Chloe is a 21 year old, female student athlete. She is 5’7” and weighs 130 pounds. Chloe is on the college cross-country team. She tries to eat plenty of grains and fruits to get the carbohydrates needed for her high level of physical activity. She eats 3 meals a day and a snack in the evenings. Chloe is a fairly strict vegetarian, typically including foods consistent with a lactovegetarian or lacto-ovo-vegetarian depending on the season and her current mood. She also avoids alcohol and various forms of tobacco.
Diet analysis revealed Chloe’s caloric intake for three days was 6500 calories (approximately 2200 kcal per day) and she's maintaining her current body weight. She averages 330 grams of carbohydrate, 61 grams of fat, and 83 grams of protein per day, according to her diet record. Her vitamin B12 intake averaged 0.24 μg/day (recommendation for B12 is 2.4 μg/day). A typical day for Chloe would include eating cheese sticks and a glass of orange juice for breakfast; a slice of bread with peanut butter, apple, bag of pretzels, and raspberry iced tea for lunch; spaghetti with marinara sauce, garlic bread, salad, and a glass of milk for dinner; and an orange for an evening snack. This semester, Chloe feels tired more often and almost always has to take a sweatshirt to class to keep warm. Chloe is also unable to concentrate well.
1) Based on her BMI and body composition, how would you classify her weight? Are you able to make the same classification based on each or do they differ?
2) After reviewing Chloe’s typical dietary intake and her symptoms [fatigue/inability to concentrate/difficulty regulating body temperature], what nutrient (commonly deficient in female athletes) do you think she is lacking? List 5 specific dietary changes or substitutions you would suggest for her to improve her intake of this nutrient.
3) Since Chloe is a collegiate level athlete, we can assume her activity level is “very active”. What is her EER?
4) You recommend Chloe consume a diet that emphasizes a variety of whole grains, fruits, vegetables, beans, seeds, nuts, some milk and eggs. You also indicate that she might benefit from certain fortified/enriched foods and potentially a multivitamin/mineral supplement including iron. She doesn’t think that sounds like what she sees in the media and on her Instagram feed for “diet for physical performance”. She’s interested in supplements like protein powder, BCAA’s (Branched Chain Amino Acids), and potentially caffeine before an event. Many of her fellow student-athletes talk about supplements or dietary aids to help their performance. How do you convince her to focus on a healthy diet versus spending money on supplements that may or may not help her performance (or may hurt it)?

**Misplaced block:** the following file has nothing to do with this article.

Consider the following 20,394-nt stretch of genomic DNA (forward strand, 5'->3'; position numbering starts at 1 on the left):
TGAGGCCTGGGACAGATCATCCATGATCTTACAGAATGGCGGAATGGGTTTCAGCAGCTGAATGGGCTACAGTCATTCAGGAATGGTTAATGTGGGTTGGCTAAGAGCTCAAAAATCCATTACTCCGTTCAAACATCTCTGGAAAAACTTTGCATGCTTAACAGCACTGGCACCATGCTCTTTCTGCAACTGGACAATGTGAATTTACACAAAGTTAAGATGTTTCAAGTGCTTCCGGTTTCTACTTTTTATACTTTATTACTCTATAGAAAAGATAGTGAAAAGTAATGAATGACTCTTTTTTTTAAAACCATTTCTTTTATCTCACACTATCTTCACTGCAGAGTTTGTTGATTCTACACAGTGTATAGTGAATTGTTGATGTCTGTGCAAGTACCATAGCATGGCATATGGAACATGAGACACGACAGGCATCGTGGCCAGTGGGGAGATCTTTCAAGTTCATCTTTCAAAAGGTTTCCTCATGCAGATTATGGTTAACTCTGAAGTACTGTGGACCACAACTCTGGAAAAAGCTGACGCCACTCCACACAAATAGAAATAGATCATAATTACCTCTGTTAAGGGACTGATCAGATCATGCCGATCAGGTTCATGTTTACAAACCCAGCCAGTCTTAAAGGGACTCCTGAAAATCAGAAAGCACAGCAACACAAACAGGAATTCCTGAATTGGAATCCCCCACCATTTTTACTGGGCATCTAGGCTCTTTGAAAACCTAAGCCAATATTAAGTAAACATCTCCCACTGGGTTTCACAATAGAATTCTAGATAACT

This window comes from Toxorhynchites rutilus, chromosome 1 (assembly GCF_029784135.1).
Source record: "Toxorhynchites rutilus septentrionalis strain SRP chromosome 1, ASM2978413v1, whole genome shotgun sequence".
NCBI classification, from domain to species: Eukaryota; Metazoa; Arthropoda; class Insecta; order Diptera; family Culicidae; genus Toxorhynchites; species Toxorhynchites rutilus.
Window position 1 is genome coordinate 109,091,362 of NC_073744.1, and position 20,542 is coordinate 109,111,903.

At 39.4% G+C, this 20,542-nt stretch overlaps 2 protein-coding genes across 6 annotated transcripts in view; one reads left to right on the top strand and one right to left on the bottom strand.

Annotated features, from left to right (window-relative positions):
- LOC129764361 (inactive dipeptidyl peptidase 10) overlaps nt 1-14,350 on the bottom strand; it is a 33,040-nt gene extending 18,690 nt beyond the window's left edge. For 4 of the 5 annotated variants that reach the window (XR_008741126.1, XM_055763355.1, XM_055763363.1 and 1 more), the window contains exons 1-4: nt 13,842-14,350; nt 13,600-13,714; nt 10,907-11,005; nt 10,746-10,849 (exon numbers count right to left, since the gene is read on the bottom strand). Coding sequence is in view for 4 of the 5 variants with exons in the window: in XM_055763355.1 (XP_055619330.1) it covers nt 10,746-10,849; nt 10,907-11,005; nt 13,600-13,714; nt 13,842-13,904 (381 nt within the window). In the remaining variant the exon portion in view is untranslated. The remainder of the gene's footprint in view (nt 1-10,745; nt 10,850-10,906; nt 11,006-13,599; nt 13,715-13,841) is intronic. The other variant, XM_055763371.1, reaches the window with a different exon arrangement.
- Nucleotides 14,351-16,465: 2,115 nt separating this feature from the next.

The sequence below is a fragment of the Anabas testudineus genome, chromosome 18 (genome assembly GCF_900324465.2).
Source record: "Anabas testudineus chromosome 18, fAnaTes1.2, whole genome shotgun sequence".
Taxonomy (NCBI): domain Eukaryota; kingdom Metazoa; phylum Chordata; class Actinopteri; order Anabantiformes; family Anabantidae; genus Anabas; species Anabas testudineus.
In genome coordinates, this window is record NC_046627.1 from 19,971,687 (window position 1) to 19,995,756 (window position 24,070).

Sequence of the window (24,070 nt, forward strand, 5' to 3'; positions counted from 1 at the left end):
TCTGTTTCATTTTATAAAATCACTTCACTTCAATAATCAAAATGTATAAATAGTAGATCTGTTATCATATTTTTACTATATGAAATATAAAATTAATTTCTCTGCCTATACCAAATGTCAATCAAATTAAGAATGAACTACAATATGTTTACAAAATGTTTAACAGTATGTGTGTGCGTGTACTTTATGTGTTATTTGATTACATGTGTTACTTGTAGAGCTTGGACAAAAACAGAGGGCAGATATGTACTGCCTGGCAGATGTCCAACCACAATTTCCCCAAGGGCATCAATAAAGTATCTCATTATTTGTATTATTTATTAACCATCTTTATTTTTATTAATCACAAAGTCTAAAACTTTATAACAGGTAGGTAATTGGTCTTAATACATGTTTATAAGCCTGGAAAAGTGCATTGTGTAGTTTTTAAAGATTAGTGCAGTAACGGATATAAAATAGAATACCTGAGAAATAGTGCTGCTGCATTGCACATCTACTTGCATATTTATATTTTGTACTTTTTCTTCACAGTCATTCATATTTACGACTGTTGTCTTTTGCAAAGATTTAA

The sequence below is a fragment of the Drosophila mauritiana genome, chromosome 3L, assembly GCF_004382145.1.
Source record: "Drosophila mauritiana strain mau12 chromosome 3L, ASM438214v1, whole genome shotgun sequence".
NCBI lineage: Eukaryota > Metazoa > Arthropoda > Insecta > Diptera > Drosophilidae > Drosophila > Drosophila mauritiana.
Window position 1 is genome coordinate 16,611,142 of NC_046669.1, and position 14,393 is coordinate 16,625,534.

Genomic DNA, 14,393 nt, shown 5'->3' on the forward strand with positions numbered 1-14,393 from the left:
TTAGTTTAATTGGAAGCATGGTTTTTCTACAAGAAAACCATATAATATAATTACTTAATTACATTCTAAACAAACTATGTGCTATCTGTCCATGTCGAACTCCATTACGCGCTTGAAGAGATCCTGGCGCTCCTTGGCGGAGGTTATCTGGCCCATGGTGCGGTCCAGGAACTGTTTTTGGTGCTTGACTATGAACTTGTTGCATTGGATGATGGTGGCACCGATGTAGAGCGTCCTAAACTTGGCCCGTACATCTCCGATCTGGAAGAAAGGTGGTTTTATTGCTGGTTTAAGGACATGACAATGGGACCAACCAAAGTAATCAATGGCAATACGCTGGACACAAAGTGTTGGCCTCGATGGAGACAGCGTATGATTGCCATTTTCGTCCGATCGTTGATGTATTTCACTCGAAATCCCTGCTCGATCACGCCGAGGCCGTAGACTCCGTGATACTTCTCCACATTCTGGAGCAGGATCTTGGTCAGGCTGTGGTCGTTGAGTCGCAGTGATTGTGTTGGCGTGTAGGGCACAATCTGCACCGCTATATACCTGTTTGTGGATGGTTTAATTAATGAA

1.BMI of chole is 20.36
According to classification of weight:
Weight Classification. BMI category
Underweight. less than 18.5
Normal weight. 18.5-24.9
Obesity class I. 30-34.9
Obesity class II. 35-39.9
Obesity class lll. Greater than 40
Based on BMI and body composition chole is considered normal weight.
2.chole is lacking vitamin B 12.
To increase the amount of vitamin B12 in your diet, eat more of
foods that contain it, such as:
Beef, liver, and chicken.
Fish and shellfish such as trout, salmon, tuna fish, and clams.
Fortified breakfast cereal.
Low-fat milk, yogurt, and cheese.
For vitamin B12 deficiency: Vitamin B12 doses of 300-10,000 mcg daily have been used. However, some evidence suggests that the most effective oral dose is between 647-1032 mcg daily.
3.EER of an active female 21 years old with height 5'7 inches ,weight 130 lbs is:
Formula of EER of female-
EER= 354-(6.91×age(yr)+PA×(9.36×weight(kg))+726×height (meters))
PA of an active female is 1.27
Weight is 130 pounds
Convert into Kg's
130 pounds = 58.69kgs
Height 5'7 convert into meters
5'7 inches= 1.70 meters.
4.Supplements aren't intended to replace food. They can't replicate all of the nutrients and benefits of whole foods, such as fruits and vegetables.
Whole foods offer three main benefits over dietary supplements:
1.Greaternutrition. Whole foods are complex, containing a variety of the micronutrients your body needs.
2.Essential fiber. Whole foods, such as whole grains, fruits, vegetables and legumes, provide dietary fiber. Dietary fiber can help reduce the risk of type 2 diabetes, colorectal cancer, stroke and heart disease.
3.Protective substances. Many whole foods contain chemicals that promote health, such as antioxidants — substances that slow down a natural process leading to cell and tissue damage.
Get Answers For Free
Most questions answered within 1 hours.